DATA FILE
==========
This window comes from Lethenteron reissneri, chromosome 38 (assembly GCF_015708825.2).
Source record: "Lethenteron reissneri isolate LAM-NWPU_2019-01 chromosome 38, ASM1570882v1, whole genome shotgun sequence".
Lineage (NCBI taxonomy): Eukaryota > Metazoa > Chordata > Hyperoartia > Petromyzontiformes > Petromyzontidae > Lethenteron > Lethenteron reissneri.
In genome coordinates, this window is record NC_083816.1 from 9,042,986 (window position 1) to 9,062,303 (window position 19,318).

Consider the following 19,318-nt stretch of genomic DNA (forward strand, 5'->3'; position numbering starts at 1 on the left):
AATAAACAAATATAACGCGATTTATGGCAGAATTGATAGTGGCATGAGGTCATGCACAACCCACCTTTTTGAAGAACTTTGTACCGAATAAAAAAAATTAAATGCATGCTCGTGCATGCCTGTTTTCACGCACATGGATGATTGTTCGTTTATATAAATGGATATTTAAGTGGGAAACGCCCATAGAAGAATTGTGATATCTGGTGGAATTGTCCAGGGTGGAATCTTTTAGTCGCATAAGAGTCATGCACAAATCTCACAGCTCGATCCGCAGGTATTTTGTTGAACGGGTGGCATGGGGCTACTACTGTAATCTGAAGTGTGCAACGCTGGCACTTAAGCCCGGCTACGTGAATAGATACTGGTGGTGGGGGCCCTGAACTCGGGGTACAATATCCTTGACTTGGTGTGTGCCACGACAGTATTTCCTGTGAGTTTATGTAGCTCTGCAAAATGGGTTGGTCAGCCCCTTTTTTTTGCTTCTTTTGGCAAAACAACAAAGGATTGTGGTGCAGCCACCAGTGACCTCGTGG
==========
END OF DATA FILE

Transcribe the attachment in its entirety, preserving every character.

This window comes from Lethenteron reissneri, chromosome 38 (assembly GCF_015708825.2).
Source record: "Lethenteron reissneri isolate LAM-NWPU_2019-01 chromosome 38, ASM1570882v1, whole genome shotgun sequence".
Lineage (NCBI taxonomy): Eukaryota > Metazoa > Chordata > Hyperoartia > Petromyzontiformes > Petromyzontidae > Lethenteron > Lethenteron reissneri.
In genome coordinates, this window is record NC_083816.1 from 9,042,986 (window position 1) to 9,062,303 (window position 19,318).

Consider the following 19,318-nt stretch of genomic DNA (forward strand, 5'->3'; position numbering starts at 1 on the left):
AATAAACAAATATAACGCGATTTATGGCAGAATTGATAGTGGCATGAGGTCATGCACAACCCACCTTTTTGAAGAACTTTGTACCGAATAAAAAAAATTAAATGCATGCTCGTGCATGCCTGTTTTCACGCACATGGATGATTGTTCGTTTATATAAATGGATATTTAAGTGGGAAACGCCCATAGAAGAATTGTGATATCTGGTGGAATTGTCCAGGGTGGAATCTTTTAGTCGCATAAGAGTCATGCACAAATCTCACAGCTCGATCCGCAGGTATTTTGTTGAACGGGTGGCATGGGGCTACTACTGTAATCTGAAGTGTGCAACGCTGGCACTTAAGCCCGGCTACGTGAATAGATACTGGTGGTGGGGGCCCTGAACTCGGGGTACAATATCCTTGACTTGGTGTGTGCCACGACAGTATTTCCTGTGAGTTTATGTAGCTCTGCAAAATGGGTTGGTCAGCCCCTTTTTTTTGCTTCTTTTGGCAAAACAACAAAGGATTGTGGTGCAGCCACCAGTGACCTCGTGG